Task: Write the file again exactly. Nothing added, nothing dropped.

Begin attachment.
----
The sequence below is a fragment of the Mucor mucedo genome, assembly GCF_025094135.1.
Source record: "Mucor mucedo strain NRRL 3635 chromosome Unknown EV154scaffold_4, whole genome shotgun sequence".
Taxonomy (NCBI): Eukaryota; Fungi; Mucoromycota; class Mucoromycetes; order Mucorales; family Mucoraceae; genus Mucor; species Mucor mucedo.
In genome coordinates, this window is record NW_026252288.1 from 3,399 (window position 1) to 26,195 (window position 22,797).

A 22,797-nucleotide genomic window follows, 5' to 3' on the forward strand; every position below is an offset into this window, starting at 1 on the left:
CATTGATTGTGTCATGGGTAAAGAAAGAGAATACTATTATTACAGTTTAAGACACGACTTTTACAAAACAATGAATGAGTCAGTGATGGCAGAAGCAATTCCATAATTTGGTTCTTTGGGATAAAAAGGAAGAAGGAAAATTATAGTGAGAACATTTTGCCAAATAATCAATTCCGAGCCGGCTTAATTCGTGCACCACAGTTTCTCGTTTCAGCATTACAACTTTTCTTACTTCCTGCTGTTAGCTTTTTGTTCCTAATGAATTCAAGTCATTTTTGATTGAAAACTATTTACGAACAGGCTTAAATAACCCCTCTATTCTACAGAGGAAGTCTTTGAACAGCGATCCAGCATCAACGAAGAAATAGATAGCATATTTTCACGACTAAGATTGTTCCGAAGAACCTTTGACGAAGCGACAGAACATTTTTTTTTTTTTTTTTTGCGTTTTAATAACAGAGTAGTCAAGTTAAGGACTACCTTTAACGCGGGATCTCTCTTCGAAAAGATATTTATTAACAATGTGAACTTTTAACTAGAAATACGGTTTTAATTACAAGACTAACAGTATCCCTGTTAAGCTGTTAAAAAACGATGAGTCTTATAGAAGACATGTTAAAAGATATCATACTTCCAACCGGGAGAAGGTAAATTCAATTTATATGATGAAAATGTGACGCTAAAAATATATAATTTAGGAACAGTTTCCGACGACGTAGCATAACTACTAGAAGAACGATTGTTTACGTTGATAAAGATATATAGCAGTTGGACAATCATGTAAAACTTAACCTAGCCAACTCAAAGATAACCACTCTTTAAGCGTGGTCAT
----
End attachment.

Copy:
The sequence below is a fragment of the Mucor mucedo genome, assembly GCF_025094135.1.
Source record: "Mucor mucedo strain NRRL 3635 chromosome Unknown EV154scaffold_4, whole genome shotgun sequence".
Taxonomy (NCBI): Eukaryota; Fungi; Mucoromycota; class Mucoromycetes; order Mucorales; family Mucoraceae; genus Mucor; species Mucor mucedo.
In genome coordinates, this window is record NW_026252288.1 from 3,399 (window position 1) to 26,195 (window position 22,797).

A 22,797-nucleotide genomic window follows, 5' to 3' on the forward strand; every position below is an offset into this window, starting at 1 on the left:
CATTGATTGTGTCATGGGTAAAGAAAGAGAATACTATTATTACAGTTTAAGACACGACTTTTACAAAACAATGAATGAGTCAGTGATGGCAGAAGCAATTCCATAATTTGGTTCTTTGGGATAAAAAGGAAGAAGGAAAATTATAGTGAGAACATTTTGCCAAATAATCAATTCCGAGCCGGCTTAATTCGTGCACCACAGTTTCTCGTTTCAGCATTACAACTTTTCTTACTTCCTGCTGTTAGCTTTTTGTTCCTAATGAATTCAAGTCATTTTTGATTGAAAACTATTTACGAACAGGCTTAAATAACCCCTCTATTCTACAGAGGAAGTCTTTGAACAGCGATCCAGCATCAACGAAGAAATAGATAGCATATTTTCACGACTAAGATTGTTCCGAAGAACCTTTGACGAAGCGACAGAACATTTTTTTTTTTTTTTTTTGCGTTTTAATAACAGAGTAGTCAAGTTAAGGACTACCTTTAACGCGGGATCTCTCTTCGAAAAGATATTTATTAACAATGTGAACTTTTAACTAGAAATACGGTTTTAATTACAAGACTAACAGTATCCCTGTTAAGCTGTTAAAAAACGATGAGTCTTATAGAAGACATGTTAAAAGATATCATACTTCCAACCGGGAGAAGGTAAATTCAATTTATATGATGAAAATGTGACGCTAAAAATATATAATTTAGGAACAGTTTCCGACGACGTAGCATAACTACTAGAAGAACGATTGTTTACGTTGATAAAGATATATAGCAGTTGGACAATCATGTAAAACTTAACCTAGCCAACTCAAAGATAACCACTCTTTAAGCGTGGTCAT